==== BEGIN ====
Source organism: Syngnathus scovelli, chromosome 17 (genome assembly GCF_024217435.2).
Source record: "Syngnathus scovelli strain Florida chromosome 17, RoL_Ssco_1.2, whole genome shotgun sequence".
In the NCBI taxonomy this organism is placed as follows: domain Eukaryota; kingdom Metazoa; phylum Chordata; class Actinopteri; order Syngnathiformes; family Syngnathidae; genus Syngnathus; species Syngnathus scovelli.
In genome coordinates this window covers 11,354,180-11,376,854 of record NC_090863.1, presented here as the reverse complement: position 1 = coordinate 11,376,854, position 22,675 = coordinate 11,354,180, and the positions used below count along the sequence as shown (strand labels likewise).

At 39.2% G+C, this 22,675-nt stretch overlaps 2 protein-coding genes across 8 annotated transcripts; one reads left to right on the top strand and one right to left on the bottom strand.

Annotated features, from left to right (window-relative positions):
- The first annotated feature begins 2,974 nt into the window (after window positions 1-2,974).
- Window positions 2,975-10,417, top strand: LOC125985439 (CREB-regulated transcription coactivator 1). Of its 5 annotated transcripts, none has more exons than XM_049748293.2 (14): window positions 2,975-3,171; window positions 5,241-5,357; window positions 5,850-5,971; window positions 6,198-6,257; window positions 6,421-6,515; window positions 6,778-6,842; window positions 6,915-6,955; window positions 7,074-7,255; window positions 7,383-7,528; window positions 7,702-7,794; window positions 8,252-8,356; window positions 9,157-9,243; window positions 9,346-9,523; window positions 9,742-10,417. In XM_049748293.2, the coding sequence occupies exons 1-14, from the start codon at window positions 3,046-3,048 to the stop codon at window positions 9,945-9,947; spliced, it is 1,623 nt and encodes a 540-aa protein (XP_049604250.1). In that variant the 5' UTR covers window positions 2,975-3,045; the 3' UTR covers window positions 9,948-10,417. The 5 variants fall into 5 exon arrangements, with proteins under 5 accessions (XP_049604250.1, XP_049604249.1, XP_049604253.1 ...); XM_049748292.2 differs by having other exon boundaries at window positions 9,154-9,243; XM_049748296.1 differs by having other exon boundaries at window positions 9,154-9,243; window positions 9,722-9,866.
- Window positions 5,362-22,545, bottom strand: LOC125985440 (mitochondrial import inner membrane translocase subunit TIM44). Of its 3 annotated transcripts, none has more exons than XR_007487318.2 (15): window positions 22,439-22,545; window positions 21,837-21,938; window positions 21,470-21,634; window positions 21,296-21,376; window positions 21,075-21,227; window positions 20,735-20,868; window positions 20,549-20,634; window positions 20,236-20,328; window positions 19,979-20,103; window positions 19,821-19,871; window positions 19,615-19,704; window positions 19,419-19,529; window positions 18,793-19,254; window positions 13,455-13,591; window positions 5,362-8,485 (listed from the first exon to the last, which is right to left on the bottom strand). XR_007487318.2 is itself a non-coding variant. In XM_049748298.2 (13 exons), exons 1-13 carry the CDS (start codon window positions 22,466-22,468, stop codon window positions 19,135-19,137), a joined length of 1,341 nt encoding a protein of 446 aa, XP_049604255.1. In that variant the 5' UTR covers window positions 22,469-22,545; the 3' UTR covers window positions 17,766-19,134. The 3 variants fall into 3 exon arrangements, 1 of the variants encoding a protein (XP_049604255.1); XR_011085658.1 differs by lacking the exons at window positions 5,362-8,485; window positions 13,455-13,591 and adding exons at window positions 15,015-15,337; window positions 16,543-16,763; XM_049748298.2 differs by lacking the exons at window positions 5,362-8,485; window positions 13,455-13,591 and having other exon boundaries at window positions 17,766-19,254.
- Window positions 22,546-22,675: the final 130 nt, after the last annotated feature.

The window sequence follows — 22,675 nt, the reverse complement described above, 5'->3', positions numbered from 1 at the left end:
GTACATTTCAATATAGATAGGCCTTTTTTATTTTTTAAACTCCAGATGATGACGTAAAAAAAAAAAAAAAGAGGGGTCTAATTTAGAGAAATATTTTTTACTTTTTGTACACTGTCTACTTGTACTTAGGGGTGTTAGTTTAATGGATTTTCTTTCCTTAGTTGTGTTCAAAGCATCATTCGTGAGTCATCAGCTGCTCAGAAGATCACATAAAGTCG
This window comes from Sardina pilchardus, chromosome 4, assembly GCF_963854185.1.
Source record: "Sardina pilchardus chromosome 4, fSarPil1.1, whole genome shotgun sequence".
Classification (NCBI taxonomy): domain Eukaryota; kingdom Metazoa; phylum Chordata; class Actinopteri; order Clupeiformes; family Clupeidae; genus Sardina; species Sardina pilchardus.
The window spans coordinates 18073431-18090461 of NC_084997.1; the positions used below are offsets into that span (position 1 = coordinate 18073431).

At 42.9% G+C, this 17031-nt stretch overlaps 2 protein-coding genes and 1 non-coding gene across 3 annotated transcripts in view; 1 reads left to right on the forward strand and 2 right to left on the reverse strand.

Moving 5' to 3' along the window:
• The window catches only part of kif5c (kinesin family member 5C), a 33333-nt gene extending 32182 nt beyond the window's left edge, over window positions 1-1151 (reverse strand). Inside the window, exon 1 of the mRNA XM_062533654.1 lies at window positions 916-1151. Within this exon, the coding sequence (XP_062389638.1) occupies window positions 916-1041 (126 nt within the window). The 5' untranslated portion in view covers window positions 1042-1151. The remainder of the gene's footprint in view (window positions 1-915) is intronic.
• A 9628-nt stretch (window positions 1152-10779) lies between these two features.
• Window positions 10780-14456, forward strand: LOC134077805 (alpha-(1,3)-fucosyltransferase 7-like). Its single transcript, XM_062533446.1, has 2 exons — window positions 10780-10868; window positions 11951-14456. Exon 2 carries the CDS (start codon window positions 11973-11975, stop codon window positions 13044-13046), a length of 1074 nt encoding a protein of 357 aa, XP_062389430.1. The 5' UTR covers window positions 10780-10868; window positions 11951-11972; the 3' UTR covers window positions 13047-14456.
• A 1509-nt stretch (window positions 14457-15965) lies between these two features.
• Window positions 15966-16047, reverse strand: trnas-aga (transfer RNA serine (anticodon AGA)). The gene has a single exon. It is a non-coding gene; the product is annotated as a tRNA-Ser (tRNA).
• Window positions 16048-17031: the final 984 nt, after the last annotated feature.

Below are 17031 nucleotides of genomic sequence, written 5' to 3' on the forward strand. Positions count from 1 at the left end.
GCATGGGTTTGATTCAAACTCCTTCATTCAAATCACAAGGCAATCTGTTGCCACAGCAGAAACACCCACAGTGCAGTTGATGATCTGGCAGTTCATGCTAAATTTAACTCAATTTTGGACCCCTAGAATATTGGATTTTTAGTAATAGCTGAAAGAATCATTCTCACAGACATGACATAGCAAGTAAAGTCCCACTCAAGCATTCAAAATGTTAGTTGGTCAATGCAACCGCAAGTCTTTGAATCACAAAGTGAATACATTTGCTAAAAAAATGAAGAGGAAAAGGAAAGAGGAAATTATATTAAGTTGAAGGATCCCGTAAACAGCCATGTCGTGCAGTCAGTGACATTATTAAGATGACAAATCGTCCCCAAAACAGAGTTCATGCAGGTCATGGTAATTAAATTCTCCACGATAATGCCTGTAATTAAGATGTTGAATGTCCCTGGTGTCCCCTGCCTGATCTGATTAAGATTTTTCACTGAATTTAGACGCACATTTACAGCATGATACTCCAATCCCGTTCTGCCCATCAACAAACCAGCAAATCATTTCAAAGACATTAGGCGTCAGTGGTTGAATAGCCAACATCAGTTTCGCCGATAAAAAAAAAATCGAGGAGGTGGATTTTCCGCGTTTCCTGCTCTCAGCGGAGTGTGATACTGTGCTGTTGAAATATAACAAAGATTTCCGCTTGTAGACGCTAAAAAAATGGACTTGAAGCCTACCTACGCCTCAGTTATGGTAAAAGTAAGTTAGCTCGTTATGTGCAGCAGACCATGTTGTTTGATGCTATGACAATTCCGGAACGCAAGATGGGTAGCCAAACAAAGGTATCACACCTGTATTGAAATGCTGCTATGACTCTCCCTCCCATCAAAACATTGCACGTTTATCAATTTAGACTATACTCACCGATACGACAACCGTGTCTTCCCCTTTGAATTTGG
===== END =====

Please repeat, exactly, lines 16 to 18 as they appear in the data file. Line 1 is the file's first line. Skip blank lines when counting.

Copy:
The window spans coordinates 18073431-18090461 of NC_084997.1; the positions used below are offsets into that span (position 1 = coordinate 18073431).

At 42.9% G+C, this 17031-nt stretch overlaps 2 protein-coding genes and 1 non-coding gene across 3 annotated transcripts in view; 1 reads left to right on the forward strand and 2 right to left on the reverse strand.

Moving 5' to 3' along the window: